Hey Pomona, Williams! I’m more than my SAT/ACT score


Art by Accolade staff reporter Katherine Kim

Lauren Kim, Copy Editor

The SAT and ACT – three- to four-hour tests that hover over students’ heads, heavily stressing them out for much of their high school experience.

While in high school, students develop intellectual knowledge and academic skills to help prepare them for their future careers. In fact, many take Advanced Placement and International Bacchelature courses to further challenge themselves academically. High school also provides a myriad of activities and programs for students to participate in based on their interests, such as ASB, sports and clubs.

Growing up with strict Asian parents, I have had the unfortunate experience of having my mom send me to tutors since third grade. In particular, I have been driven to CL Academy to take mock exams about a hundred times so that I could improve my ACT score. 

I would say that I am definitely a hardworking student who has spent over 20 sleepless nights to study for my tests and quizzes. I would not consider myself a slacker but rather a scholar who cares a lot about academics and grades. In fact, I would put my academics over my extracurricular activities, such as dance. 

However, taking the SAT and ACT often leaves me to feel discouraged because my scores don’t leave me satisfied.

Many students, including myself, disregard all of their other achievements and their involvement in extracurricular activities and instead wrap their chances of acceptance at their dream colleges around one thing: their SAT/ACT scores. 

It is common for students to believe that these national assessments are the main indicators of their ability to succeed in college, while in reality, it does not necessarily accurately prove their capabilities or work ethic. Our GPA is what helps paint a more accurate picture of how hard and well we work as well as how we are able to manage all our classes.

While the SAT/ACT may measure only a few high schoolers’ readiness for college, giving admission officers a number of how many students to compare one another to, the exams don’t accurately measure one’s intelligence. Students with wealthier backgrounds often tend to do better over those who don’t because they are given access to more advantageous resources, such as more academic tutoring and The Critical Reader’s “The Ultimate Guide to SAT.” According to the Washington Post, students who have a family income of over $200,000 have an average combined SAT score of 1714 – the highest being a score of 2400 (2014 SAT scale), while those with an income of $0-$20,000 have a combined score of 1326 (2014 SAT scale).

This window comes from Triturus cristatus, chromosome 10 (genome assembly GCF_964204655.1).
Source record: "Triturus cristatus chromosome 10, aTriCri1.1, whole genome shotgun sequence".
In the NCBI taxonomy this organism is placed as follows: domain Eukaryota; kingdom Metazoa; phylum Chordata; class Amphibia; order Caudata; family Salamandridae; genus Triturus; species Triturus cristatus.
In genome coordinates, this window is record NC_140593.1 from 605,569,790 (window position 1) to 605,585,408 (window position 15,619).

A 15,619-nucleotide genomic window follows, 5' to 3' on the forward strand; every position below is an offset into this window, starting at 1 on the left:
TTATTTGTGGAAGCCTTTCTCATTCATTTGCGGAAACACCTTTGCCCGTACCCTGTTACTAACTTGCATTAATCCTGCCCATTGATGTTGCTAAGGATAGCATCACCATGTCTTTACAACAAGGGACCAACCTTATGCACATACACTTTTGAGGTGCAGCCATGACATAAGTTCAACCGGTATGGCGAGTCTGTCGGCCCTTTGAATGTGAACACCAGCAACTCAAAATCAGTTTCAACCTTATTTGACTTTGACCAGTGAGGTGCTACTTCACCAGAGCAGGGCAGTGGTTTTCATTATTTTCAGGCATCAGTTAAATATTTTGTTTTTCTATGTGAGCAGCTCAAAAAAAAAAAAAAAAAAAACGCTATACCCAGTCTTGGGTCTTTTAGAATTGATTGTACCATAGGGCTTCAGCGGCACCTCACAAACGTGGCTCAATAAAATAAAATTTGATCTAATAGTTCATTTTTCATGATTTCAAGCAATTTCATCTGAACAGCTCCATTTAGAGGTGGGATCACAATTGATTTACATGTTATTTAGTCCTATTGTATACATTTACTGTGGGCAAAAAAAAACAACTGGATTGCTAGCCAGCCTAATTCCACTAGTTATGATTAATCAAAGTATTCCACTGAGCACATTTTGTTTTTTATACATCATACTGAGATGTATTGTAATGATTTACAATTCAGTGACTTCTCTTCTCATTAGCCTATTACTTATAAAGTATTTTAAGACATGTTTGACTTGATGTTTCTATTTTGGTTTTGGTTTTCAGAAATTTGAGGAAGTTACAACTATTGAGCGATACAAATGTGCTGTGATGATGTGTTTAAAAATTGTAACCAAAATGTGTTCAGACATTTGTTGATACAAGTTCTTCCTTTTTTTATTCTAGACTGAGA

According to the ACT Research & Policy, the ACT also holds the same level of statistics. Families with an income of $80,000 in 2016 have an average score of 19.5 – the highest being a score of 36, while those with an income of $80,000 or higher have a combined average score of 23.6.

My long hours of diligence preparing for these tests have not given me a satisfying 36 ACT score, but does that mean I’m not a hard-worker? Instead of these pressuring, mind-boggling standardized exams, why can’t colleges admit us just based on how well-rounded of a student we are? One test should not determine what the future of a student’s career might look like. 

How I came up with this thinking is based on this past summer college tour that my family and I took. While sitting through the information sessions, I learned that my test scores is a contributing factor to my chances of getting into the school. But after I spoke one-on-one with some of the admissions offers, I started to feel more comfortable.

I spoke to them with one question hovering my head the whole time: Is my ACT score going to determine my acceptance to this school? After about a 20-minute long conversation, I felt more reassured because I learned that admissions officers are trying to stray away from focusing on our test scores and paying more attention to our essays.

So as I am getting ready to submit my college apps, my final thoughts are what I’m sure many of us seniors dwell upon: Dear Pomona, I’m more than my SAT/ACT score.